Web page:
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Incoming students pack TMP 'to the gills'




There have been some changes at Thomas More Prep-Marian Junior Senior High School, but students returning to class today aren't likely to notice many.

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There have been some changes at Thomas More Prep-Marian Junior Senior High School, but students returning to class today aren't likely to notice many.

Estimated enrollment is 375 students -- 107 junior high students in grades seven and eight, and 268 high school students.

With 79 students in the freshman class, it's the "biggest freshman class we've had in a long time," Principal Kathy Taylor said. "We're actually packed to the gills."

Past freshman classes have averaged approximately 50 students, she said.

Because of the larger class, school officials have started "inching toward creating some space with refurbishing the (school's) fourth floor."

The school has four new teachers -- two math, one science and one French teacher.

French classes, taught by Norma Pipkin, are new this year.

Carmen Simon will teach junior high math, and Shea Koerner high school math. Isaac Dennis is the new science teacher.

The school added art to the junior high classes, so "we also have some teachers doing some new things," Taylor said.

With the closing of Marian Hall, the girls' dormitory, and the boys' dormitory in need of repairs, school officials are taking a close look at the residence program.

There are 56 students in the residency program this year, five fewer than last year, Taylor said.

Taylor said it was a relief not to lose many students in the program.

With the girls' dormitory moving to Hadley Center and discussion of the program's future, school officials "were not sure what that would do to us this year," she said.

A committee led by Angie Roth, director of admissions, and Michelle Fairbank, director of resident life, have been studying the options.

School officials will make a presentation to Bishop Edward Weisenburger of the Salina Diocese in the next few weeks. The bishop will make the decision whether the resident program will continue.

The governance structure of Holy Family Elementary School, enrollment of 405 in grades pre-K through six, and TMP also is changing.

"It may not seem big on the outside, but internally it will make a huge difference for us," Taylor said.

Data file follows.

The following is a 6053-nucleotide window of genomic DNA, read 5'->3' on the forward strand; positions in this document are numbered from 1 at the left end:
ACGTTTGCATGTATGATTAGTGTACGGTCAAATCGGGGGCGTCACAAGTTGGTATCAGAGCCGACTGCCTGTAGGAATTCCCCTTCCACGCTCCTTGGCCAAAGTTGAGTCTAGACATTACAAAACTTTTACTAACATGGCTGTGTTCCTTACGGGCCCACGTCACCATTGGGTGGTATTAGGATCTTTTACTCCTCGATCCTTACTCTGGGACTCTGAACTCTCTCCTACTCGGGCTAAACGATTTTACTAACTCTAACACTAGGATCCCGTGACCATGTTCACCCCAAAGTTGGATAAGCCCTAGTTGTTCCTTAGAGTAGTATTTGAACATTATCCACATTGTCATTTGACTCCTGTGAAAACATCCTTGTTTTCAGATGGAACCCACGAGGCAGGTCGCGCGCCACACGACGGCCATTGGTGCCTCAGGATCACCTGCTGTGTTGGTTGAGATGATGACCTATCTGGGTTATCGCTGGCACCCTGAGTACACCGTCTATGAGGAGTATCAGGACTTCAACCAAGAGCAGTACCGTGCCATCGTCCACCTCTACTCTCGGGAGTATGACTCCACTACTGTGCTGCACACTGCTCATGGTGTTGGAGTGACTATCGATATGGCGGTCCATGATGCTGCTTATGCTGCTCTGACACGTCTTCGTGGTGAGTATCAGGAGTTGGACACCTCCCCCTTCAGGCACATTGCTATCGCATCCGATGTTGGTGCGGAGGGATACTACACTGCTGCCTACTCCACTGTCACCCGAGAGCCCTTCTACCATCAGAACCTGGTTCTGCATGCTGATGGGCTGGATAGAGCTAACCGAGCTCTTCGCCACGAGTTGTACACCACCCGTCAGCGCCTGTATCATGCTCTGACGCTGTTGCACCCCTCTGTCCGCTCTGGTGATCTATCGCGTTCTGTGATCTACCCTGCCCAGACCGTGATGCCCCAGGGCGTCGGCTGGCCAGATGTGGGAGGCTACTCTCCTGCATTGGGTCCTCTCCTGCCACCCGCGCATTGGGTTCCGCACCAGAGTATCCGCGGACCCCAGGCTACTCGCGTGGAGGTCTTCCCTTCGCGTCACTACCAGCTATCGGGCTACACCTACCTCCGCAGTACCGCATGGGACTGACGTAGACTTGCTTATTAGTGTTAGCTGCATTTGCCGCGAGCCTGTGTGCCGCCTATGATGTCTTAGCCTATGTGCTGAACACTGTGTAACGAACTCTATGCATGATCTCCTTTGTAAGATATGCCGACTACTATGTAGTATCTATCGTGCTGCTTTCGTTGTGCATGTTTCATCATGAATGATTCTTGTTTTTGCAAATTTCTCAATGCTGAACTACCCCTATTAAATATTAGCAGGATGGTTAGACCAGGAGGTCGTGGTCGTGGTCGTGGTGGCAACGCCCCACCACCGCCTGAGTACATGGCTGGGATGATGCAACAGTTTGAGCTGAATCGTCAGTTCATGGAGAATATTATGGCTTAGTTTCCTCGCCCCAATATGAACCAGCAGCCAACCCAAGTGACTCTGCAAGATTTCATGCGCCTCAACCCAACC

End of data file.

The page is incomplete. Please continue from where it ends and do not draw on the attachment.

A finance and development committee will serve both schools. With input from principals, the committee will plan budgets that are implemented by the principals and each school's supervisory pastor, Father Kevin Weber, Immaculate Heart of Mary pastor at Holy Family, and Father Daryl Olmstead, the bishop's pastor designate at TMP.

Finance council members are Clare Gustin, Joe Koenigsman, John G. Moeder, Tom Meis, Christopher Brungardt and Glenn Diehl.

The TMP-Marian advancement office will help with fundraising and development activities.

Holy Family will continue to have an advisory council under Weber's supervision.

TMP-Marian also will have an advisory council under Olmstead's local authority. The diocesan superintendent, representing the bishop, also will serve as an ex-officio member.

Members of the TMP advisory council are Martin Acosta, Lisa M. Karlin, Wendy Richmeier, Bill Klaus, Bill Stark, Jayne Brandel, Robyn Pfeifer, Timothy J. Zimmerman and Allen Schmidt.

Before the change to an advisory council, TMP had a board of trustees. It was disbanded July 31, Taylor said.

"That had to be disbanded because that doesn't follow canon law, and (is) not set up like it was supposed to be when we became a diocesan school back in 2007."

The new councils follow canon law.

The advisory councils, which will meet monthly, will be "getting feedback from parents and community members, so when we make policies and decisions, we're getting that outside input," Taylor said.

TMP also will continue to have a leadership team and administrative team.

Sometime this fall, the school will start a search for a new TMP principal, Taylor said.

"I will step aside when I feel like there's a really good candidate to take the reins," she said.

Taylor said she will be involved with the transition.

* * *

A strategic planning committee for the Catholic school community has been meeting since mid-January, according to a letter from Bishop Edward Weisenburger of the Salina Diocese, released last spring.

The letter addressed the addition of a junior high school on the TMP campus in 2012 and questions regarding the former Kennedy Middle School owned by St. Joseph Catholic Church.

Cost to operate the middle school for seventh- and eighth-grades has increased the budget by $700,000, and cost to operate the Kennedy building as a third site would have added an additional $750,000, according to the letter.

"In short, it would be irresponsible for school leadership under my authority to open a third campus for our local Catholic schools," the bishop wrote.

The two-school model -- Holy Family Elementary and TMP -- will continue, but the bishop didn't rule out new construction in the future at one or both of the schools.